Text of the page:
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HAPPENINGText: Ilaria Peretti

In the main exhibition of the Arsenale the visitor is welcomed by a huge painting of the American artist George Condo (Double Elvis, 2019), which symbolizes the deterioration of American values. This inaugural painting is follow by the series “Angst” (2013-2017) by Soham Gupta depicting marginalized population of Calcutta and a video “48 War Movies” (2019) of Christian Marclay who brings together 48 war movies layered one on top of another, with just their outer edges visible.

The artists are questioning times of mutations, frightening, conflictual and chaotic.
The Indian Shilpa Gupta proposes an overwhelming installation “For, in your tongue, I cannot fit” (2017-18) which faces the censorship of poets jailed for their political engagement. This installation saturates the space with numerous poetic texts and engages the visitor to walk around while the speakers coming down from the ceiling broadcast the reading.

Among the dozens national pavilions, some have particularly stuck our attention for the contents and the curatorial choices.

The Luxembourg Pavilion with the artist Marco Godinho, questions the relationship that the human being has with the sea. In his project “Written by Water”, in a poetic and political way, he raises the question of water in the Mediterranean area reflecting on the phenomenon of migration.

The Ghana Pavilion, with the title “Ghana Freedom”, has chosen six artists from three different generations for its debut at the 58th Venice Biennale: Felicia Abban, John Akomfrah, El Anatsui, Ibrahim Mahama, Selasi Awusi Sosu, Lynette Yiadom-Boakye. A plurality of voices, forms, genres, in an attractive and extremely mastered scenography.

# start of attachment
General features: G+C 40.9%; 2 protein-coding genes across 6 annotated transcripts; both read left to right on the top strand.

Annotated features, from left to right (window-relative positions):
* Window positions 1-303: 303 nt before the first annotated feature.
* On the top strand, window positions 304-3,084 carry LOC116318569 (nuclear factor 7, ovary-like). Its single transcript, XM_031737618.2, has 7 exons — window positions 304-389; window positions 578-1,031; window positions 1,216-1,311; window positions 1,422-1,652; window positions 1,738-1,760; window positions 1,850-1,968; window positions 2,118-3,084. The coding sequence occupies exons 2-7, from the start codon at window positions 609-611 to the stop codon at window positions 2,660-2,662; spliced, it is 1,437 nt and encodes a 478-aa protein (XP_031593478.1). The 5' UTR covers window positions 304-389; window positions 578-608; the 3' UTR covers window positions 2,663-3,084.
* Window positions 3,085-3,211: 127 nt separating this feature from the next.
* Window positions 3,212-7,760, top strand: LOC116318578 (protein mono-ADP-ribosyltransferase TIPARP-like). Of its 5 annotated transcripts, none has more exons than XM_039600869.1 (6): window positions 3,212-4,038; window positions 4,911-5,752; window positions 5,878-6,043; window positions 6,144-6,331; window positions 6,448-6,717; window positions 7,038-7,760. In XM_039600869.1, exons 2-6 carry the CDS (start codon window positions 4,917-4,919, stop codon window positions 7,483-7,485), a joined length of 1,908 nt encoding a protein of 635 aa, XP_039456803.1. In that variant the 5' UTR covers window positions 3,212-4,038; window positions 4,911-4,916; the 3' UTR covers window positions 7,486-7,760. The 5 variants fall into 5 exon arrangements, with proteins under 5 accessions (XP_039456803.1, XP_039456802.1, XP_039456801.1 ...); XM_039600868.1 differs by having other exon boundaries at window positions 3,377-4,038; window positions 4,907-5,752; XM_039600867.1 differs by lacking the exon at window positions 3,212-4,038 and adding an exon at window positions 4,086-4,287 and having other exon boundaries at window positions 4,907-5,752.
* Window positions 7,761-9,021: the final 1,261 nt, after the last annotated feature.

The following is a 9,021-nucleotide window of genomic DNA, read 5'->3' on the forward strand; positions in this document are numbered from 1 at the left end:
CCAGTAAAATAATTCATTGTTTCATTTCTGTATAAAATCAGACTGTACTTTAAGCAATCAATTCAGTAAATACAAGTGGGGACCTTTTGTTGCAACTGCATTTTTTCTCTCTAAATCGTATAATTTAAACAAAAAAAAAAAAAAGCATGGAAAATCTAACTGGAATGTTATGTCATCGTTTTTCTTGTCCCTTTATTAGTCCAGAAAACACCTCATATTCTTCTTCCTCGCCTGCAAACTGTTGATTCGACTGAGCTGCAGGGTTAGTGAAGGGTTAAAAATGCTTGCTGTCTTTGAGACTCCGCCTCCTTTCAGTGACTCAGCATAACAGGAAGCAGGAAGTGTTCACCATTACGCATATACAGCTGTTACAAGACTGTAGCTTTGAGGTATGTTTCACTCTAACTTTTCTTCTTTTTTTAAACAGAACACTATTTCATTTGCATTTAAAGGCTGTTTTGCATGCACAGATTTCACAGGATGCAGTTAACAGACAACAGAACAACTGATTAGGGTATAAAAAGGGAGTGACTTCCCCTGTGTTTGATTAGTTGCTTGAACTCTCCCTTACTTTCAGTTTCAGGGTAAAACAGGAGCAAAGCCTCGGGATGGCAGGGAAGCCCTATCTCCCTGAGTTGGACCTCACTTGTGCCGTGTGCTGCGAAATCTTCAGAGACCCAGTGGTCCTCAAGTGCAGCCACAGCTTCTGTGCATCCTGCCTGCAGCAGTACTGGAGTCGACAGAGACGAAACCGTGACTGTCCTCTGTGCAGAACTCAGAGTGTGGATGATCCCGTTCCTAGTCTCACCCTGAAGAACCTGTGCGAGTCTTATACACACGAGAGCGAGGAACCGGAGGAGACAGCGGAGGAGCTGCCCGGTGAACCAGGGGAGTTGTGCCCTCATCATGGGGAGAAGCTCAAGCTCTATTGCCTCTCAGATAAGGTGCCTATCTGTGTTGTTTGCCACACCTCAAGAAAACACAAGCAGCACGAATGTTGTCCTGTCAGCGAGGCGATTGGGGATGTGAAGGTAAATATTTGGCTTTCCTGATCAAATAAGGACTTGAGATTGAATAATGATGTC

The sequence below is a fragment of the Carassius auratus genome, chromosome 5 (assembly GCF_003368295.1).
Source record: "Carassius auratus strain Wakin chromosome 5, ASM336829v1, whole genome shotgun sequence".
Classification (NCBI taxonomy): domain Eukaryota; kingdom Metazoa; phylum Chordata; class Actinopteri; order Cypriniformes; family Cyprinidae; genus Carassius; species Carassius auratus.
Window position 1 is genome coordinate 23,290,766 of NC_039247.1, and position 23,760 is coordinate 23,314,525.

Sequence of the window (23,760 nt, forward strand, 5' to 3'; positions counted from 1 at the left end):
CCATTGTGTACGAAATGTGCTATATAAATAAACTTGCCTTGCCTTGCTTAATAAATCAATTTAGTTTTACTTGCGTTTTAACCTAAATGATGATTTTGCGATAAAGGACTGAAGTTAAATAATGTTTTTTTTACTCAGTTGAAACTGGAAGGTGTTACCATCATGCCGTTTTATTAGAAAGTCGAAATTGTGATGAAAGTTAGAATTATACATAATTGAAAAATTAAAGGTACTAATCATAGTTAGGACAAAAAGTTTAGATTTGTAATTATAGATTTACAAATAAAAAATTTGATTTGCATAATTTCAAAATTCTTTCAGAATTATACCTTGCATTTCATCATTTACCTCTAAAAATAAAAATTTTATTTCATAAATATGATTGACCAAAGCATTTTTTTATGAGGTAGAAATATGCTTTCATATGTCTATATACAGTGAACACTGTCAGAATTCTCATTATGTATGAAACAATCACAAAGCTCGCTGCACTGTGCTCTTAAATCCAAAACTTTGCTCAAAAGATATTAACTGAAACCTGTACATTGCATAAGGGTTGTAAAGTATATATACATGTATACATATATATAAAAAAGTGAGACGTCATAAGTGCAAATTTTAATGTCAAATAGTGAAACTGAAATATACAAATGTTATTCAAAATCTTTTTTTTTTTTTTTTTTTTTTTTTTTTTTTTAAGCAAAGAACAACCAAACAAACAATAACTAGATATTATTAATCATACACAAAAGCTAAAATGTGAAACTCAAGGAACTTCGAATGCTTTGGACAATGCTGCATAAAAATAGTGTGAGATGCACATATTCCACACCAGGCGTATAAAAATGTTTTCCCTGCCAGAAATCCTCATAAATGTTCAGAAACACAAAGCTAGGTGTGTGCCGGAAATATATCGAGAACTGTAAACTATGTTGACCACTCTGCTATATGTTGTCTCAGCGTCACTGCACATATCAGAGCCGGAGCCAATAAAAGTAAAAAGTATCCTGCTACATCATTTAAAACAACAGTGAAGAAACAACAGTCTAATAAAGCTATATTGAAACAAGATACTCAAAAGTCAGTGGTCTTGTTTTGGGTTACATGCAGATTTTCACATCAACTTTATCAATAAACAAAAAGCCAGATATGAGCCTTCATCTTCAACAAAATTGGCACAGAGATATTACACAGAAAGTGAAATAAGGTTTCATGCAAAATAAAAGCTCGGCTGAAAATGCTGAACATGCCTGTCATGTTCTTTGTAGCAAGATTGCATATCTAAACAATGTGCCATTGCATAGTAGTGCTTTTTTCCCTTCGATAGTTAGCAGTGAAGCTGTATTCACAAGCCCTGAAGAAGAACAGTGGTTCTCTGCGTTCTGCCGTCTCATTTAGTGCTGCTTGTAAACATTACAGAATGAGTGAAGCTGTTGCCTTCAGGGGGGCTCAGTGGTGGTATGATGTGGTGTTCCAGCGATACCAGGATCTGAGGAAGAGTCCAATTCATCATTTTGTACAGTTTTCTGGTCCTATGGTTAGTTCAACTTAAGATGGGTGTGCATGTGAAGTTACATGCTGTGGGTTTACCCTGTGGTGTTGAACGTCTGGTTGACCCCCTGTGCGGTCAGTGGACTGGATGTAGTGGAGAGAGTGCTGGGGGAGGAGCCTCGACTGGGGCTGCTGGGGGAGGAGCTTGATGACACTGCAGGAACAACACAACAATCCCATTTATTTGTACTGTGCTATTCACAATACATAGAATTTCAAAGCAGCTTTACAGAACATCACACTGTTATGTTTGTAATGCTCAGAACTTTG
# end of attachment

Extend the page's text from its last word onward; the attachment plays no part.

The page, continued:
Jos De Gruyter and Harald Thys turn the Belgian Pavilion into a folk museum, populated by twenty disturbing robotized puppets in the guise of artisans (a shoemaker, a spinner, a knife grinder and others), who conscientiously carry out their respective jobs, surrounded by a population of zombies, poets, lunatics, psychotics. These two worlds coexist in the same space, but seem completely unaware of each other. In Mondo Cane (the title follows that of an Italian pseudo-documentary released in 1962), they use realism as a tool of social criticism and find their way even outside the pavilion, thanks to a volume and an internet site which will complete and diffuse the project.

Lithuanian Pavilion, Neon Realism, Sun & Sea (Marina)

In the Chilean Pavilion, the project Altered Views analyses the colonial history between the seventeenth and twentieth centuries. The project by Voluspa Jarpa is divided into three spaces – The Hegemony Museum, The Subaltern Portraits Gallery and The Emancipating Opera. Result of years of research, the artist intends to reverse the perspective (that of the hegemonic countries) with which colonialism is usually read, thus inviting the public to question the “hegemonic points of view” in the story of the great historical facts.

The Lithuanian Pavilion, winner of this edition, takes the form of a beach on the ground floor of the ‘Marina Militare’ that on the second floor allows visitors to watch from above the coordinated and harmonious movements of a group of bathers immersed in an expanse of sand. “Sun & Sea” is a work-performance played by figurants who sing a multi-voice melody dedicated to the space-time of the holidays. The collective Neon Realism (Lina Lapelyte, Vaiva Grainyte and Rugile Barzdziukaite) makes a critic on free time and contemporaneity, their project is a colourful and original tableau vivant which focuses on climate and human condition.

The 58th Venice Biennale (La Biennale di Venezia)

Date: May 11th – November 26th, 2019

Place: Venezia

Text: Ilaria Peretti
Photos: Ilaria Peretti

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